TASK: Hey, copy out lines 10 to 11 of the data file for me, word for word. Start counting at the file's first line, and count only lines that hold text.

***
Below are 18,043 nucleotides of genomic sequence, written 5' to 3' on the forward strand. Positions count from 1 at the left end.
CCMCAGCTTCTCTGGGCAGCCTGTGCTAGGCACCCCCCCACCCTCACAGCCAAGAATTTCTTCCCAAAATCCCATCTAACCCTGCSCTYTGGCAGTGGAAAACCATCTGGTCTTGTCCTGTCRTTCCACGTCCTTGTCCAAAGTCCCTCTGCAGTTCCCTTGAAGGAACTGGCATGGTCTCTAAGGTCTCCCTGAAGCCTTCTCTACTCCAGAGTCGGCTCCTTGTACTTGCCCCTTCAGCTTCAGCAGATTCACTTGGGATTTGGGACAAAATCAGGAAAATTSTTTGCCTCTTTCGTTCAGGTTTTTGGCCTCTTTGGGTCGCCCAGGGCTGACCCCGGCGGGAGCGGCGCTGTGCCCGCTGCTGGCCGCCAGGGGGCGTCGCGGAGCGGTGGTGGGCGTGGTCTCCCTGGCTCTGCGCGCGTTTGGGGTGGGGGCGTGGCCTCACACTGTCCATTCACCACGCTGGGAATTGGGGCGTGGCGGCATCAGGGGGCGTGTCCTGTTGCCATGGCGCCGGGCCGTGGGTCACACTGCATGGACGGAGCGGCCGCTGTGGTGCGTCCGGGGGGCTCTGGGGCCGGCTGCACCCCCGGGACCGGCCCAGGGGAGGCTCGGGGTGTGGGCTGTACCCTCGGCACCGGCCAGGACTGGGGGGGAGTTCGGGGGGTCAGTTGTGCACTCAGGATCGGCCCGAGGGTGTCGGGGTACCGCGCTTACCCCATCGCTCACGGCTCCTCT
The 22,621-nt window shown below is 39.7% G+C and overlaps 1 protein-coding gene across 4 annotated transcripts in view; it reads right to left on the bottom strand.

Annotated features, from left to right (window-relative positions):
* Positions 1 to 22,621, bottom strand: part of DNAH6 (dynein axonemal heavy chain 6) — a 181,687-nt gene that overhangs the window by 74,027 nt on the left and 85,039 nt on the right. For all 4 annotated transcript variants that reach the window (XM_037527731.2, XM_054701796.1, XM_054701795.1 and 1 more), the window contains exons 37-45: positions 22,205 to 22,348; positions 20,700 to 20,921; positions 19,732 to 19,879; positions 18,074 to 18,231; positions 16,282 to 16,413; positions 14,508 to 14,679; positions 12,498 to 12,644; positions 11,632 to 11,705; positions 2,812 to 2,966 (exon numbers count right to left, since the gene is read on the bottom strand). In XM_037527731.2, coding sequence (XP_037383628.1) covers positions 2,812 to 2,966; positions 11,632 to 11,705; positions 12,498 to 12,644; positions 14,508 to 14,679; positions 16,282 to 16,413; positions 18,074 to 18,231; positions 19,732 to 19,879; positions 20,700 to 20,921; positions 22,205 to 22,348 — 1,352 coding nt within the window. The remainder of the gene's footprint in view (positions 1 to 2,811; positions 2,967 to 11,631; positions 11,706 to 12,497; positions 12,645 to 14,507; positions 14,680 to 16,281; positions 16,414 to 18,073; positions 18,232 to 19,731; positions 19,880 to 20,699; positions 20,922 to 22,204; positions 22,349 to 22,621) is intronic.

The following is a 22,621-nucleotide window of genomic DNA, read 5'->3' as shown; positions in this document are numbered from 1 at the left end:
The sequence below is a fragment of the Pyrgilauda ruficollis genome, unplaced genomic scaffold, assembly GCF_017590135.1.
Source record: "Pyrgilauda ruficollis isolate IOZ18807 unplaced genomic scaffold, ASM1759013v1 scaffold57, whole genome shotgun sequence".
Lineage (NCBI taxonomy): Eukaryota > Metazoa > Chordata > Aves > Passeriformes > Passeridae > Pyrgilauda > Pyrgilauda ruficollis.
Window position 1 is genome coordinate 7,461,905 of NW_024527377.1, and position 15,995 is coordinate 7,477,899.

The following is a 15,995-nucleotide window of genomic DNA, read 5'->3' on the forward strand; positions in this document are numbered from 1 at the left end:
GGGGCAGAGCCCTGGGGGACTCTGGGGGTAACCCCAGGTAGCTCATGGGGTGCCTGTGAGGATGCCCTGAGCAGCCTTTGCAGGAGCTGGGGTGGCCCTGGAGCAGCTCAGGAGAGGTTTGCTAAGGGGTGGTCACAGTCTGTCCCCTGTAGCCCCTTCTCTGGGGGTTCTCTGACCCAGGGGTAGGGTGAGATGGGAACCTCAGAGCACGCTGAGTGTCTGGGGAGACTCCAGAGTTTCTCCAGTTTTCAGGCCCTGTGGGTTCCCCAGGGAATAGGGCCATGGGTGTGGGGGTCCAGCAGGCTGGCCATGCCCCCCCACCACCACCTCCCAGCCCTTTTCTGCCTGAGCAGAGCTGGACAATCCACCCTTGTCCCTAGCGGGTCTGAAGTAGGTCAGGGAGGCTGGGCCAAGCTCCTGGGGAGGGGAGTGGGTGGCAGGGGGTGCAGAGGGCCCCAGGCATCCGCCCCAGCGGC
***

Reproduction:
Window position 1 is genome coordinate 7,461,905 of NW_024527377.1, and position 15,995 is coordinate 7,477,899.

The following is a 15,995-nucleotide window of genomic DNA, read 5'->3' on the forward strand; positions in this document are numbered from 1 at the left end: